I hold a meditation gathering for the magical experiments community each Monday. At one of the recent meetings, a question was brought up about pathworking. The person mentioned that she had trouble with narrative pathworking, because as she would start to do it, it she'd get caught up in some detail which would distract from her from the rest of the pathworking. She wondered if there was an easier way to do a pathworking that didn't involve using a narrative structure. It was a fair question to ask and consequently we decided to try an experiment out, which I'll get into more detail below.
It could be argued that part of the purpose of the narrative is to allow a person to have experiences that may be relevant to the pathworking. In other words, if a person gets focused on a detail in the narrative, it may be due to the fact that the person needs to get some message from that detail. On the other hand, it could also be argued that if your learning style isn't ideally optimized around a narrative or audio learning then it may be harder to get something from the pathworking.
I've used narratives for pathworkings before, and you'll find that in hypnosis a narrative is typically created as a way to help direct the person's imagination in the creation of the environment they'll work in. That said I've sometimes found such narratives to be cumbersome and I question how essential they are, especially if the purpose is to connect a person to a particular space/energy that already exists. If that space already exists, shouldn't the person be able to connect it to via means that are less complicated?
My personal pet theory about the astral realm is that its comprised of the superconsciousness of humanity and the spirits and is accessed through the imagination. I think the same applies to any given space a person is trying to access through such methods as pathworking. I'd also argue that if specific entities are associated with a given space they don't need the narrative of the pathworking to appear in that space. The narrative can be useful for creating an impression of the space, but there may be other ways to accomplish this as well.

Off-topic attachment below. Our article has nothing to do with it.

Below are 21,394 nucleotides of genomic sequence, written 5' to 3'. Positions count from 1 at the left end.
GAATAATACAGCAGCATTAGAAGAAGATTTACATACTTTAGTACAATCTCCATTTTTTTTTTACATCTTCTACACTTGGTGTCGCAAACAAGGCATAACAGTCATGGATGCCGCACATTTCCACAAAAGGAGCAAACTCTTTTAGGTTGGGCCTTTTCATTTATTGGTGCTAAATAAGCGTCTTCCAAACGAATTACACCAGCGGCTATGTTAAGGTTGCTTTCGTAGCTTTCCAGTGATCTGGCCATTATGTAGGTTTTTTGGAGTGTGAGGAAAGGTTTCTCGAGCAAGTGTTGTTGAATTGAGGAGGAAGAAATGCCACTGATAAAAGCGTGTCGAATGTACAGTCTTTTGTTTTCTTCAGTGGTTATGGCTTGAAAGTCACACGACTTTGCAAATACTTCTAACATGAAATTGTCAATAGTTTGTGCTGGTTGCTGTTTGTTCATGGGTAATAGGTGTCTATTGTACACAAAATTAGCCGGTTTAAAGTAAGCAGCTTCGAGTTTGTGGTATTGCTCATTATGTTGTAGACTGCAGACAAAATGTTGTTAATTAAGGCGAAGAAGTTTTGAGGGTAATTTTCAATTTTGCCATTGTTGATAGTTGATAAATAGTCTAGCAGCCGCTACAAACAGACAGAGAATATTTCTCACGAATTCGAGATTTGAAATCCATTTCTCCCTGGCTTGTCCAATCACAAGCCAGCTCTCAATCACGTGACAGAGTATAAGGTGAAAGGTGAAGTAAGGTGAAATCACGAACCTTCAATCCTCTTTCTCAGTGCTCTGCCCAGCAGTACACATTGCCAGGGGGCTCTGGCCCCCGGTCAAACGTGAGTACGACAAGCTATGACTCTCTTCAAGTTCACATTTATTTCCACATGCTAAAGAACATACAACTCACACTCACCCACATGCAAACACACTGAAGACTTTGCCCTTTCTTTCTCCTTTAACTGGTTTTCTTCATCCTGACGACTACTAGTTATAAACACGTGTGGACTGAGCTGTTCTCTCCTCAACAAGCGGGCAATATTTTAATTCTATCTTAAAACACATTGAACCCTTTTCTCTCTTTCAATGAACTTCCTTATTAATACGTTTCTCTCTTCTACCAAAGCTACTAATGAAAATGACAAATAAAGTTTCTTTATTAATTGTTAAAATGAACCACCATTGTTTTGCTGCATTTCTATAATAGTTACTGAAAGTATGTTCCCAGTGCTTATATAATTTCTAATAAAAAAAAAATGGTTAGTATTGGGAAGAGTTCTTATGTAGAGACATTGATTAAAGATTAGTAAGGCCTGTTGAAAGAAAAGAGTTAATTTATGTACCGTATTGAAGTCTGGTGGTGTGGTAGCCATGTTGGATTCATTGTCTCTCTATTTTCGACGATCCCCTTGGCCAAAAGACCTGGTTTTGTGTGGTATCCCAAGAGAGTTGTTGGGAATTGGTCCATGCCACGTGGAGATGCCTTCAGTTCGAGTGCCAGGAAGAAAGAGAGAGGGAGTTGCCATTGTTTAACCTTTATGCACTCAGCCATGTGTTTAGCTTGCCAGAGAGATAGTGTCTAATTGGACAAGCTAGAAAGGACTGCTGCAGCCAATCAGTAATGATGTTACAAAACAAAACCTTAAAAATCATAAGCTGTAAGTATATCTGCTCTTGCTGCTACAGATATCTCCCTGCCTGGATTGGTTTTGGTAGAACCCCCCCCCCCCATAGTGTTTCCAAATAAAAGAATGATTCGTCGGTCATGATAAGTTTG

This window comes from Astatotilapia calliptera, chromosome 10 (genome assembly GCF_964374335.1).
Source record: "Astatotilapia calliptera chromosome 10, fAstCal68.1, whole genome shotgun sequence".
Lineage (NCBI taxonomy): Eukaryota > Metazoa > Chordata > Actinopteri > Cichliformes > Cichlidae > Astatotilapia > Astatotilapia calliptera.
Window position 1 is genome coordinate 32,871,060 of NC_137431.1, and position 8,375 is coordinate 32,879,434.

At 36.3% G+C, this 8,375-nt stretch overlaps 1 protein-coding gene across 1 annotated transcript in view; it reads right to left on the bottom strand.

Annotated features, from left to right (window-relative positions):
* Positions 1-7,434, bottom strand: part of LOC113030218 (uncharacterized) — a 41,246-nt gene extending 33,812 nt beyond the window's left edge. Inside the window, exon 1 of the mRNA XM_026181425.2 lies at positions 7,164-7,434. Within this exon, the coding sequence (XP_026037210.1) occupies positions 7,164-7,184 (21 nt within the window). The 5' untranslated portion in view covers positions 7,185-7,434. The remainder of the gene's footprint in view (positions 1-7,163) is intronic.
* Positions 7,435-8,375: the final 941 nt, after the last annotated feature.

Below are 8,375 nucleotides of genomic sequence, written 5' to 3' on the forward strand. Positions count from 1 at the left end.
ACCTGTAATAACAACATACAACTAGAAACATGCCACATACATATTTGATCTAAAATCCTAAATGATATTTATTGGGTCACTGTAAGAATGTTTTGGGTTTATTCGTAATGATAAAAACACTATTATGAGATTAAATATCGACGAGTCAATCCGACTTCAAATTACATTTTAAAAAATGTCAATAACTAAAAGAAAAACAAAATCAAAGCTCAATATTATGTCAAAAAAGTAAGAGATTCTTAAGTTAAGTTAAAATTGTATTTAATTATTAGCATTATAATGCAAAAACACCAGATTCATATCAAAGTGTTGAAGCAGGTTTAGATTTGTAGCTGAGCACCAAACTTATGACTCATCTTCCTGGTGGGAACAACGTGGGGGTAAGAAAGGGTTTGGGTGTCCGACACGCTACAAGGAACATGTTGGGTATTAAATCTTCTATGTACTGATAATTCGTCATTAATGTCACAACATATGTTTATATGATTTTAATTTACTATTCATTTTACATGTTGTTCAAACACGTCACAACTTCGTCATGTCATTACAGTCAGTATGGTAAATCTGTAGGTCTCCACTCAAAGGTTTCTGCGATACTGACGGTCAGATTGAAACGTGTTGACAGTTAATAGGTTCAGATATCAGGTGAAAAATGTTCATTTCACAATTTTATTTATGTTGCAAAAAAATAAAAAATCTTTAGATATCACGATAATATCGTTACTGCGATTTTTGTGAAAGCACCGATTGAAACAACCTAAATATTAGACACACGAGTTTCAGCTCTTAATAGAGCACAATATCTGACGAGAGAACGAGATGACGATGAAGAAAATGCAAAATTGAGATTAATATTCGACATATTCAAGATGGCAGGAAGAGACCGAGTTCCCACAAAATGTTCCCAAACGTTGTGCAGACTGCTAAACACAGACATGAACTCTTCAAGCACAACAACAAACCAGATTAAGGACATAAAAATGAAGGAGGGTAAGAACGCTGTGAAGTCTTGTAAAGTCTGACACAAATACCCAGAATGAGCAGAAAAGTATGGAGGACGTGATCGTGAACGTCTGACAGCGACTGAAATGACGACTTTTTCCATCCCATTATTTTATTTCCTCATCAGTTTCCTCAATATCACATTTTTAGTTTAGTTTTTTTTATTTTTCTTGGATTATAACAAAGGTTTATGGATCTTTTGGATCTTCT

The mansion of memory technique involves the use of symbols to store information, which can then be recalled when the symbol is focused on. A variant of this technique can be used with pathworking. Pick a narrative for a pathworking and pick out the key imagery and themes. Then create a symbol that is representative of the imagery and themes and use that symbol to call up the particular space and associated spirits. It's an instant pathworking without the narrative. For example, the picture above is my painting of the crossroads. I use that symbol to access the metaphysical space of the crossroads as well as connect with the spirits associated with that space.
In my meditation group we experimented with this technique. I passed the painting around and had each person look at the painting for a few moments and then we meditated on the symbol, using it as a door that would unlock the crossroads to each person. Each participant was able to access the crossroads instantly. The symbol was representative of the energy, information, and meaning of the password and that was enough to open the door for the people involved. However the people at the group were already familiar with the crossroads.
At the next meditation group night, we tried the same technique. This time there were a few people who weren't familiar with the crossroads and I didn't tell them what the painting represented. While the previous participants did go to the crossroads, using the symbol, the other participants did not. What this indicated to me was that some type of context was needed to provide a destination of sorts for the people using the technique. To test this further I showed the participants another painting and provided some contextual details about what the painting represented. When we did the pathworking technique with just the painting as the focus everyone went to the specific space it represented and several picked up on details not shared by myself.
I think the instant pathworking technique can work but participants need to know what and where they are going. Some contextual information must be provided to establish a connection. On the other hand, a full narrative is likely not needed, especially if you have a symbol you can use to represent the core concept people are seeking to connect with.